Paper Status Tracking

Article
Author(s)

Petteri Repo, Kaisa Matschoss, Päivi Timonen

Affiliation(s)

University of Helsinki, Finland

ABSTRACT

There are increasing calls for engaging citizens in the development of future outlooks. At the same time, large-scale public engagement activities warrant appropriate methods for analyzing their outcomes. This paper reviews how topic modeling could provide such a methodology, which both accounts for all textual data collected in public engagement activities, however large in scope, yet also allows for meaningful topical analysis. It compares topic modeling results concerning a corpus of 179 citizen visions from 30 European countries on desirable and sustainable futures to those acquired through deliberative analysis. While both methodologies contend that European citizens’ outlook consists of education, sustainability in the economy, health concerns, and fairness in communities, and the particular strengths of topic modeling relate to its documentability, repeatability, cost efficiency, and scalability. Topic modeling can also be considered to support public engagement analytically from the perspective of knowledge formation rather than that of common sense. from exhaustible resources must be compared to the potential damage to the tourism sector, which has been a long-standing economic driving force for the archipelago.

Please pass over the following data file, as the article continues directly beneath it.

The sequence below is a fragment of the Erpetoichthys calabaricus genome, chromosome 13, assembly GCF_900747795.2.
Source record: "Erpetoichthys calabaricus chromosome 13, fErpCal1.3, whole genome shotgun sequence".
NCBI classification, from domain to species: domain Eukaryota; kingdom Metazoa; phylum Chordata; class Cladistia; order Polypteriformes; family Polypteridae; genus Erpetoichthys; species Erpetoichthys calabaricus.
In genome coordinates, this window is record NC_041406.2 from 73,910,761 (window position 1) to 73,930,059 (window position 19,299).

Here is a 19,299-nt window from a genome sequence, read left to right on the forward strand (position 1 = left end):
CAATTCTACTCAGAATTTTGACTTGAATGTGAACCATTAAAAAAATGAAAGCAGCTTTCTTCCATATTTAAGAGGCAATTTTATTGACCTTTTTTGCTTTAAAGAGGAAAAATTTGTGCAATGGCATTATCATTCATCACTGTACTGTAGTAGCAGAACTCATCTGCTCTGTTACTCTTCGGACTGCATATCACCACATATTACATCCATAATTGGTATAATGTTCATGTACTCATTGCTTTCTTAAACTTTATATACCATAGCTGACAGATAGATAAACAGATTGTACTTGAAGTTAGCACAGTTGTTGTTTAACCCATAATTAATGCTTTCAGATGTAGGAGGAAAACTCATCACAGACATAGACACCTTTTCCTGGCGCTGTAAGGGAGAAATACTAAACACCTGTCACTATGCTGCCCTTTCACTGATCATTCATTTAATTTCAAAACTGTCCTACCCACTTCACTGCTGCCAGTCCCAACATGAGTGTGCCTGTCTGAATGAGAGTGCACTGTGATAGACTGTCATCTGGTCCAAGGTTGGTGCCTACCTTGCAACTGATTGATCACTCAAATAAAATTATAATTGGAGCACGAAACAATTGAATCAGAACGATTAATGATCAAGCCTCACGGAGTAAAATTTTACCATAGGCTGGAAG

KEYWORDS

Topic modeling, citizen visions, deliberation, public engagement, European research and innovation programs

Cite this paper

Sociology Study, May 2017, Vol. 7, No. 5, 246-262

References

Bedsted, B., J. Ibsen-Jensen, E. Kloppenborg, B. Kyhn, M. Kaarakainen, K. Matschoss, and P. Repo. 2016. European Citizens’ Visions for a Sustainable EU Future. Research Priorities and Policy Advice. Deliverable 3.3 of the CASI project. Retrieved September 12, 2017 (http://www.casi 2020.eu/app/web1/files/download/casi-d3-3-european-citizens-visions-for-sustainable-eu-future.pdf).